Those of us who write about movies tend to play things cool, but we're all fans at heart, complete with running tallies of those actors and filmmakers whose work speaks to us on a personal level — artists we think about while sitting in traffic and to whom we send a mental "hooray" when something good comes their way. My own personal list has long featured Melissa Leo, who played Detective Kay Howard on the sublimely talky TV cop show, Homicide: Life on the Street and who stole the show as Benicio Del Toro's crisis-worn wife in 2003's 21 Grams.
A character actor — that means she rarely gets to kiss the guy — Leo specializes in women who show a tough face to the world yet secretly believe in happy endings. Meeting the actress in Los Angeles recently to talk about Frozen River, the Sundance Film Festival prize-winner that gives Leo her first full-fledged starring role, I confess to having long rooted for her success. "Not that you need rooting for," I hurriedly add. She laughs, and pats my arm, saying, "Oh, I needed a little rooting for, and I thank you for it."
Leo appears in almost every scene of Frozen River, writer-director Courtney Hunt's debut feature, as Ray Eddy, a 99-cent-store clerk who lives with her two kids in a rundown trailer located next to an upstate New York Mohawk Indian reservation and near the Canadian border. When her husband runs off (yet again) to gamble away their meager savings, a desperate Ray partners with Lila (Misty Upham), a young Native who knows all the tricks for smuggling illegals over the border. The movie marks Leo and Upham's second run at this material, after they first played Ray and Lila in Hunt's 2004 short film. "I'm a sucker for young filmmakers," Leo says when I ask if her willingness to work with fledging directors doesn't drive her agent nuts. "Look what taking a chance on Courtney brought me — this amazing role."
If she'd been a little savvier, Leo says, her career might have turned out differently. As things stand, "it's been a constant curiosity to me that one thing does not parlay into another," she says. "Even now, sitting here, with my hair done up, talking to you, trying to act like a grownup, it's all because I want to get more roles. For my work, there is almost nothing I wouldn't do."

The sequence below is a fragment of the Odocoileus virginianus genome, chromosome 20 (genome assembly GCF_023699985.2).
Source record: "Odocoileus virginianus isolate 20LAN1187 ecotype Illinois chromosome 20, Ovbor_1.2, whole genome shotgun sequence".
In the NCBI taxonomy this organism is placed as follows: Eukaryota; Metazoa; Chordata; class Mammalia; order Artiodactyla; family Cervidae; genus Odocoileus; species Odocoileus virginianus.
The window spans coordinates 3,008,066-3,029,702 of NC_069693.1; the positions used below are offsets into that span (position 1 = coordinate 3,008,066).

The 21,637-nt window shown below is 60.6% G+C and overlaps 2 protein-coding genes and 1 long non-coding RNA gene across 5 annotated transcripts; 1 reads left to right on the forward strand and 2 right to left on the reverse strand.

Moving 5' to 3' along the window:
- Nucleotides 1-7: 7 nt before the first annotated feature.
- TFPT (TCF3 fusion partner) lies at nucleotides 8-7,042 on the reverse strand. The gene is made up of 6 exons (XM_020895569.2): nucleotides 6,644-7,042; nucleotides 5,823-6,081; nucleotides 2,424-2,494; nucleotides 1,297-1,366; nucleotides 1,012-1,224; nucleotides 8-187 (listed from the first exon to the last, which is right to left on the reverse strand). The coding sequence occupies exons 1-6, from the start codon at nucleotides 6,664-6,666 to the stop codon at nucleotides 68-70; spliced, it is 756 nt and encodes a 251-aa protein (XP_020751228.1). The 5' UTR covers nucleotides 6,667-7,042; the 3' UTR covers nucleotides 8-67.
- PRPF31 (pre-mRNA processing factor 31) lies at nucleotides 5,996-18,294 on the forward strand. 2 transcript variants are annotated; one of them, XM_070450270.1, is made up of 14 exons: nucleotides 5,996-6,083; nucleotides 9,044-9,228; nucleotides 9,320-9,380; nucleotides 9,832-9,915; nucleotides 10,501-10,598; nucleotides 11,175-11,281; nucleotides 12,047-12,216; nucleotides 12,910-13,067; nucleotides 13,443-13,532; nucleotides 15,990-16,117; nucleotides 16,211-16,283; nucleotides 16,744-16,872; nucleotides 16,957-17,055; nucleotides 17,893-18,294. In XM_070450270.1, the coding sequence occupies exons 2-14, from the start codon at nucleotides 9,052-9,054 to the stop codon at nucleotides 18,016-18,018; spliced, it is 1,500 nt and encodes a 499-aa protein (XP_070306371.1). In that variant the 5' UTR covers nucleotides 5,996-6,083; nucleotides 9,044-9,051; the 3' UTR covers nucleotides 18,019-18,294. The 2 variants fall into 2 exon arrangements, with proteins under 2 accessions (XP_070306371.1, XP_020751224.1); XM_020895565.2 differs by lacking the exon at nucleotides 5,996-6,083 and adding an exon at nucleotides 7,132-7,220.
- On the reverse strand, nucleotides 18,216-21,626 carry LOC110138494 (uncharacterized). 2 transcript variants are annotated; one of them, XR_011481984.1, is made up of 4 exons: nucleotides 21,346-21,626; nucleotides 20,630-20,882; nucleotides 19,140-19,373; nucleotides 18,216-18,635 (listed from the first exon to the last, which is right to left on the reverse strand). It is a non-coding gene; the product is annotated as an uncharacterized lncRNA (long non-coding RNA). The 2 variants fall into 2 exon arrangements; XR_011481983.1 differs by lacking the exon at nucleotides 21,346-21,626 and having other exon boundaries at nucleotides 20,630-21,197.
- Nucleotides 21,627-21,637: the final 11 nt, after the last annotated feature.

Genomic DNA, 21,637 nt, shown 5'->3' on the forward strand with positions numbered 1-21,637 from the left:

Leo has been a professional actress for more than 20 years, but may have caught the bug as early as age 4 or 5, when her mother took her to workshops at Peter Schumann's legendary Bread and Puppet Theater in Vermont. "It began there, I think," Leo recalls. "I was little, but that sensation of pretending and then having an audience respond was very powerful."
The single mother of a 21-year-old son, Leo understands women like Ray, who is obsessed with purchasing a fancy prefab home she's promised her children they'll have by Christmas. In the film's haunting opening scene, Ray sinks into the open door of her beat-up car, realizing that her husband and their money are long gone. Barefoot, dressed in pink woolly pajamas, she lights a cigarette and takes a deep drag as loss settles into her bones. It's one of the great close-ups of the movie year.
"It wasn't intended to be the opening scene, so that took some of the pressure off," Leo says. "We shot it deep into the shoot, so by then I knew Ray's journey. Movies are always shot out of order and that's one of the fun things, although people always say, 'That must be so hard.' But there's sort of a delight in shooting how you feel after the big moment and then realizing how you have to play the scene that gets you to the after. It gives you a very clear path to walk. For that shot, I was very aware of where the lens was and what it was seeing. There is calculation to it. Beyond that, I have to give credit to that part of acting that I don't understand, and long to put into words."
Throwing up her hands at the mystery of it all — acting, employment, life — Melissa Leo gives me a big smile and a strong hug, then heads out into the fray.
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